What happens to a hero once he finally manages to defeat his archenemy, save the damsel in distress and possibly the future of the world? How does he feel once the gunfire ceases? When his enemies are vanquished, is he equally capable of grappling with normal, every-day life? To put it as shortly as possible, Dylan Allen‘s Epilogue, produced by Amalgamated Picture‘s Eddy Vallante, is one hell of a film. This cleverly constructed story — put in the hands of a really good actor, whose inability to cope with normal existence is a joy to behold — is a high quality proof that the powers of filmmaking cannot be detained by any limits known to mankind, let alone financial ones. Skillman’s emptiness and sense of being lost upon reaching his ultimate goal are feelings familiar to anyone who ever lost sight of that one thing that guided them through life. Intelligent, moving and highly entertaining. Great job, Dylan.
What does a hero do after he’s accomplished everything he set out to do? As a devoted fanatic of the blockbusters of my youth, I’ve always wondered what happens after the adventure is over. How does the good guy feel when there’s nothing left to find and no one left to kill? Good? Guilty? Bored? We know there has to be a break up if he’s single in the sequel. I wanted to see what that “happily ever after” might look like. Even heroes have to do laundry sometime.
Since our film opens at the end of an epic adventure, one of the biggest challenges was figuring out how to hint at the spectacle of what’s come before without the budget to see any actual explosions, gunfire, sword fights or car crashes. Ultimately I decided to focus on the characters solving the final riddle and discovering the McGuffin they’ve been chasing. This helped us touch on a few more genre tropes while being considerably cheaper than blowing up a helicopter.
We rented a huge five bedroom house where we housed the entire crew. We held nightly meetings in the living room, cooked all our meals in the kitchen and staged props and costumes on the wrap-around porch. With multiple outdoor locations and virtually no flexibility in our shooting schedule, we were often completely at the mercy of the weather. Day one at the location of our opening sequence was about as bad as we could have expected. Clouds turned to mist turned to near-freezing rain. By lunch, my high school friends who had agreed to play dead henchmen were near hypothermic. By five o’clock, we were standing in a dripping cave, down in a gorge, losing light, cast and crew ankle deep in mud, with a dead microphone and two pages of dialogue left to shoot. Fortunately, I realized I could cut those two pages to a single line, get everyone the hell out of there and improve the scene in the process. In the end, the weather added an ambience to the sequence we couldn’t have planned for or ever afforded. We then filmed our indoor motel scenes with the sun shining peacefully outside.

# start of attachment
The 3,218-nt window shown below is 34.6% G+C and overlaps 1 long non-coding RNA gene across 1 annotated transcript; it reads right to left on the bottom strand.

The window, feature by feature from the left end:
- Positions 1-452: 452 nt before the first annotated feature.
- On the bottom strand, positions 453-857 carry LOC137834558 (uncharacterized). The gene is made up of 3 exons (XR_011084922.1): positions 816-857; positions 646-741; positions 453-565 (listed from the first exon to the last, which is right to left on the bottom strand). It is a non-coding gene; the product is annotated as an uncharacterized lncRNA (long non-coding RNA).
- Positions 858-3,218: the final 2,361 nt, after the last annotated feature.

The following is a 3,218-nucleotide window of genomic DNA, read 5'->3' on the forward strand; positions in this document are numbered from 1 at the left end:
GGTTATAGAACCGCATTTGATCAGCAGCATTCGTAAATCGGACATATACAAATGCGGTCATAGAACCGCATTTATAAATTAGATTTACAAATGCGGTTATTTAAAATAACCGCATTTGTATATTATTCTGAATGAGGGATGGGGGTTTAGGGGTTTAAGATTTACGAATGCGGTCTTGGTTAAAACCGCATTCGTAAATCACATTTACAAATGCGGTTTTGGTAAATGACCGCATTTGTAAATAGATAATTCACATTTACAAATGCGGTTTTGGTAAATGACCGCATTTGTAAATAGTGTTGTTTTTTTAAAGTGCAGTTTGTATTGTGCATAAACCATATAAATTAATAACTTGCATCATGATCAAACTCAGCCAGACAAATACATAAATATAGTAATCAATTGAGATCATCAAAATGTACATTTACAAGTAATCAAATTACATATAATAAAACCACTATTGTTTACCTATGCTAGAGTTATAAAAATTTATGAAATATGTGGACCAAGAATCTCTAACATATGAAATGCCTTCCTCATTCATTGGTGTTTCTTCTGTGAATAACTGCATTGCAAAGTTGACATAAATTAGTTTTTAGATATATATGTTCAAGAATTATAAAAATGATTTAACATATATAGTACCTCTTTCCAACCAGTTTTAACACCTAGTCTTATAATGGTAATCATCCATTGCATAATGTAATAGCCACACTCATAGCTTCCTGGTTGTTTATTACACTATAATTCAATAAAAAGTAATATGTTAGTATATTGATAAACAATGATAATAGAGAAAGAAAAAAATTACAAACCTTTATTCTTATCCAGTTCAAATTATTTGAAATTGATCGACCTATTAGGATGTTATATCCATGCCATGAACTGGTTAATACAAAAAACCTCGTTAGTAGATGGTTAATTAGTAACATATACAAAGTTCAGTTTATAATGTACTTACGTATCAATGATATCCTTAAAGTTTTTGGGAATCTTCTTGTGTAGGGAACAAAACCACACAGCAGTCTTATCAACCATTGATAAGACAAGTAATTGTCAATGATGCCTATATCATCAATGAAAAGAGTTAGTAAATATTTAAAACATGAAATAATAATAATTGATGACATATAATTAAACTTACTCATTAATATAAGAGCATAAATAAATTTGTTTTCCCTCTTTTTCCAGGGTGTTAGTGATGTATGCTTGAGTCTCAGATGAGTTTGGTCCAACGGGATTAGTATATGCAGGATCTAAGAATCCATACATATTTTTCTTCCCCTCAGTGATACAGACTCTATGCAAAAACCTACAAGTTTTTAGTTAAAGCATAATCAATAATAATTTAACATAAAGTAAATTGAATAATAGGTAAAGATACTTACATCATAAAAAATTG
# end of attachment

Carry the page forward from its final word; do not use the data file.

We’ll be releasing another short later this summer, and I’m finishing the script for our first feature, a rock and roll sci-fi adventure set in Nashville, TN. –Dylan Allen, director
2013 Official Selections:
Tribeca Film Festival
Austin Film Festival
Flyway Film Festival
New Hampshire Film Festival
HollyShorts Film Festival
Northside Film Festival
Greenpoint Film Festival
Calgary Film Festival
Nitehawk Cinema Shorts
2014 Official Selections:
3rd New York International Short Film Festival (NY Shorts Fest)
2014 Online Premieres:
Vimeo Staff Pick
Short of the Week
Tribeca Films + United Airlines in-flight series
Currently streaming on IndieFlix and Hulu
Written and Directed by Dylan Allen
Produced by Eddy Vallante, Rebecca Brice and Dylan Allen
Starring Chris Henry Coffey and Lucy Walters
Director of Photography / Edited by Evan Jake Cohen
Music and Poster by Sam’s Myth
Amalgamated Picture Co.
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